Where the said Speaker after some good pause of time did signify unto the Members of the said House (being most of them set in their several places) that her Majesties pleasure delivered by the Lord Keeper was, that this Parliament should be a short Parliament; And therefore she willed that the Members of this House should not spend the time in frivolous, vain and unnecessary Motions and Arguments, but only should bend all their best endeavours and travails wholly in the devising and making of the most necessary and wholsome Laws for the good and benefit of the Common-Wealth and the Realm. And further shewed, that her Highness did purpose that the Members of this House should have convenient scope of time to repair home into their Countries before Christmas for her Majesties better Service in their Countries; And declared withal, that in regard of some matters of great importance her Highness had Adjourned this Court till Thursday next at nine of the Clock in the Forenoon. Which done, the Members of this House did forthwith rise and depart without reading any Bill at all, by reason of the Adjournment, taking the same to extend as well to this House as to the said Upper House; but were mistaken, as upon the next Morning further afterwards appeared upon advertisement of the said Lord Keeper to Mr. Speaker, that the said Adjournment did only tend to the said Upper House, and not to this House.
Nota, that in the last foregoing Parliament de Anno 39 & 40. Reginæ Eliz. Anno Domini 1597. The House of Commons upon a like mistake, which happened chiefly through the negligence of Christopher Yelverton Serjeant at Law their Speaker at that time, was Adjourned, upon Thursday the 27th day of October unto Saturday following being the 5th day of November in Anno prædicto, where this said matter was fully handled by a large Animadversion upon it, ut vide ibidem.
Nota also, That the passages of these two foregoing days are more orderly and copiously set down in the Original Journal-Book of the House of Commons than usual, and are therefore wholly inferted out of it, with the addition and alteration only of some few matters of course.
On Saturday the 31th day of October Mr Francis Bacon, returned into this present Parliament one of the Burgesses for the Borough of Ipswich in the County of Suffolk, and also for the Borough of St. Albans in the County of Hartford, shewed unto this House that he maketh choice to stand for the said Borough of Ipswich. Whereupon it was Ordered by this House, that a Warrant be made to the Clerk of the Crown-Office in the Chancery for the awarding of a new Writ for returning of another Burgess for the said Borough of St Albans in lieu and stead of the said Mr Francis Bacon.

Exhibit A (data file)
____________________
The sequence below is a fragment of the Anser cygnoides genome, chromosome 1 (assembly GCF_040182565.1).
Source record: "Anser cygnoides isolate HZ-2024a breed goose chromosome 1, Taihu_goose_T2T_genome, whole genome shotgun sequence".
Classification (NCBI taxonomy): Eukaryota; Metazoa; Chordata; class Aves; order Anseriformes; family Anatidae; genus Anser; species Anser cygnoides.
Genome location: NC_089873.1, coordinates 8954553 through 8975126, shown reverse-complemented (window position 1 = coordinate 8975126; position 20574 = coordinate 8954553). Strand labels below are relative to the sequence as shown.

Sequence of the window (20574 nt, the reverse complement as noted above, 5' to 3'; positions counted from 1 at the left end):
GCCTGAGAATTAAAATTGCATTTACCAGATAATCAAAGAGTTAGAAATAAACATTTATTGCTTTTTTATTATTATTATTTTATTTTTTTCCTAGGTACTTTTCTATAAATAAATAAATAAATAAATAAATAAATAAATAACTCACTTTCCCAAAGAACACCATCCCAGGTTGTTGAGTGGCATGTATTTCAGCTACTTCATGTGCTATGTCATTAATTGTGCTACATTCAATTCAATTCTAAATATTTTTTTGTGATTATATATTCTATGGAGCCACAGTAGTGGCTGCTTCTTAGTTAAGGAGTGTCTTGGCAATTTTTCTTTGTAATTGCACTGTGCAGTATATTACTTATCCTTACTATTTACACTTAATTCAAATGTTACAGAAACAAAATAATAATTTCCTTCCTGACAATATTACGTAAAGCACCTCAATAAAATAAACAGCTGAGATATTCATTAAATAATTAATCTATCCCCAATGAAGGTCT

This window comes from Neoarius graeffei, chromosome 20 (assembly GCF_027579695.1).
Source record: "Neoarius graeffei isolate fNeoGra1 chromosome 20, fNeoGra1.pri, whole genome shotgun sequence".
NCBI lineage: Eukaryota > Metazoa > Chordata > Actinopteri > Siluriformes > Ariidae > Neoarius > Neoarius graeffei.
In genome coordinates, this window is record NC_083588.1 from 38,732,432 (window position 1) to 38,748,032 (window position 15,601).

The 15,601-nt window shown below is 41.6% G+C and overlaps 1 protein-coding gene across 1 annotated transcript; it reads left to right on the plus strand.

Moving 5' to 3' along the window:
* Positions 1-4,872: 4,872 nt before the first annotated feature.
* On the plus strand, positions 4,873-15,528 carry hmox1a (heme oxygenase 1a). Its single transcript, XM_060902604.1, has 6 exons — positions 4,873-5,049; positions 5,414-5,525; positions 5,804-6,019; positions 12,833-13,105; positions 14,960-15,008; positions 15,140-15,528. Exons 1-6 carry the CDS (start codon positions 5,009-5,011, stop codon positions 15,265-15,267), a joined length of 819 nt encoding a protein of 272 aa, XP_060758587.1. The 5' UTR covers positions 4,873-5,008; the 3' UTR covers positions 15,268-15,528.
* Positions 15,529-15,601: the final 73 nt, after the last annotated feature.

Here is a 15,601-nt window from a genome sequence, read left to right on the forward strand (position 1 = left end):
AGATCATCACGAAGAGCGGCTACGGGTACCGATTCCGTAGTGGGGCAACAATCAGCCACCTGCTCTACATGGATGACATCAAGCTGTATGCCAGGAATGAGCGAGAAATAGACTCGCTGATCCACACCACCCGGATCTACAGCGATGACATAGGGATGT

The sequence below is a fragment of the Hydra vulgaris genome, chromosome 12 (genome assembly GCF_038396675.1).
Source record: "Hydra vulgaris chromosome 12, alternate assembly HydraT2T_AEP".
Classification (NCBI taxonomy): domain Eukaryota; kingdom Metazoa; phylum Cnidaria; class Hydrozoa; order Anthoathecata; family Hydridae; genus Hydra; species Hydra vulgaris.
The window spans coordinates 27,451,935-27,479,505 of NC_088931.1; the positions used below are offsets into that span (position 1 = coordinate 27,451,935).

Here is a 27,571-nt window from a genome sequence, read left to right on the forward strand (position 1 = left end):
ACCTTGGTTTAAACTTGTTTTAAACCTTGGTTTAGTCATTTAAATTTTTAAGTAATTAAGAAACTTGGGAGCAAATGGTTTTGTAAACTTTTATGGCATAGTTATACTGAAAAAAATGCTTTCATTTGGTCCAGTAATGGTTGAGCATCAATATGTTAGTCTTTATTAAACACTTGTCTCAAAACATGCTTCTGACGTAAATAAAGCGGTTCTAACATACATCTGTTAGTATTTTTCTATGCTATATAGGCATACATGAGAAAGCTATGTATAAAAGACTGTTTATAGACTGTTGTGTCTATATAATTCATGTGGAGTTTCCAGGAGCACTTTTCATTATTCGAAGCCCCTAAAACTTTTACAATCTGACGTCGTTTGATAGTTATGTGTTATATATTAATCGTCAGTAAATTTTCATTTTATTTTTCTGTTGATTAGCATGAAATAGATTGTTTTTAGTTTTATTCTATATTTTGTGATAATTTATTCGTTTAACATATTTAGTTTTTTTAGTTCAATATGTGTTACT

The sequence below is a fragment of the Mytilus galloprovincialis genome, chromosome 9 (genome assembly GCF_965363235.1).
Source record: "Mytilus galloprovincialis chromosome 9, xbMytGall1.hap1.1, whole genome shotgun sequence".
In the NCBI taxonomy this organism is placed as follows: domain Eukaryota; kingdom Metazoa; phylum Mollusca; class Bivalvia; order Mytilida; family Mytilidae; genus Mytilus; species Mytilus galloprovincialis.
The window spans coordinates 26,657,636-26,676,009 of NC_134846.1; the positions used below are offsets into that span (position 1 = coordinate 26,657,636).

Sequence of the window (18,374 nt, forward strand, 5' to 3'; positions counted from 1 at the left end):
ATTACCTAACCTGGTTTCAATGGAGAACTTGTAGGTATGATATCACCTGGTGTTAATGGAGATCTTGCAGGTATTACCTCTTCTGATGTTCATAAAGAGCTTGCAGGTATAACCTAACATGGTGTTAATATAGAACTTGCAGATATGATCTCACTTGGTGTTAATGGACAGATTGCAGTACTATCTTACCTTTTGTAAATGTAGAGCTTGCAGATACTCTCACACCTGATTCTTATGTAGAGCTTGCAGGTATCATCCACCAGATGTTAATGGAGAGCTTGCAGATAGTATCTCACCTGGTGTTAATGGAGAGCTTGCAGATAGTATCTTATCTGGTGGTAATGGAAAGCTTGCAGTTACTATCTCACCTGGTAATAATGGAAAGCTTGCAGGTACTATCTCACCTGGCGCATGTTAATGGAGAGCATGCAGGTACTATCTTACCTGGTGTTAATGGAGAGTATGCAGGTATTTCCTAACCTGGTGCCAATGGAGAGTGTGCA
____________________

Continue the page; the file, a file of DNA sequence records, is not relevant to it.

Mr George Goring, one of the Burgesses for the Borough of Lewes in the County of Sussex, shewed on the behalf of Mr Goddard Pemberton returned into this present Parliament a Burgess for the said Borough of Lewes, and also for the Borough of Peterborough in the County of Northampton, that the said Mr. Pemberton maketh choice to stand for the said Borough of Peterborough: It is thereupon Ordered by this House that a Warrant be made to the Clerk of the Crown-Office in the Chancery for the awarding of a new Writ for the Chusing and returning of another Burgess for the said Borough of Lewes in lieu and stead of the said Mr Goddard Pemberton.
A Committee was appointed to travel in the Examination of such Returns and matters of priviledge as shall happen questionable in this House during this present Sessions of Parliament, and to report their Proceedings therein unto this House from time to time for the further resolution of this House to be had in the same accordingly, viz. All the Privy-Council being Members of this House, Mr Thomas Knivet, Mr Attornies of the Dutchy and Court of Wards, Sir Francis Hastings, Sir Robert Wroth, Mr Michael Stanhop, Mr Francis Bacon, Sir Edward Hobbie, Mr Sollicitor, Mr George Moore, Mr Peake, Mr Serjeant Heyle, Mr Leife, Mr Jerom Horsey, Mr Henry Hubberd, Sir Walter Raleigh, Sir Robert Knolls, Sir Edward Stafford, Mr Henry Maynard, Mr Snigg, Mr Oldworth, Mr Boyse, Mr Wiseman, Mr Lake, Mr John Hare, Mr Serjeant Harris, Sir Richard Knightley, Mr Francis Fortescue, Mr. Robert Wingfield and Mr. William Coke, who were appointed to meet upon Thursday next in the Afternoon in the Court of Wards; And the Note of the Committees names was delivered to Sir Edward Hobbie.
The Bill for the strengthening of certain Grants made for the maintenance and Government of certain Hospitals in London, was read the first time.
The Bill also against excessive and common Drunkenness had its first reading.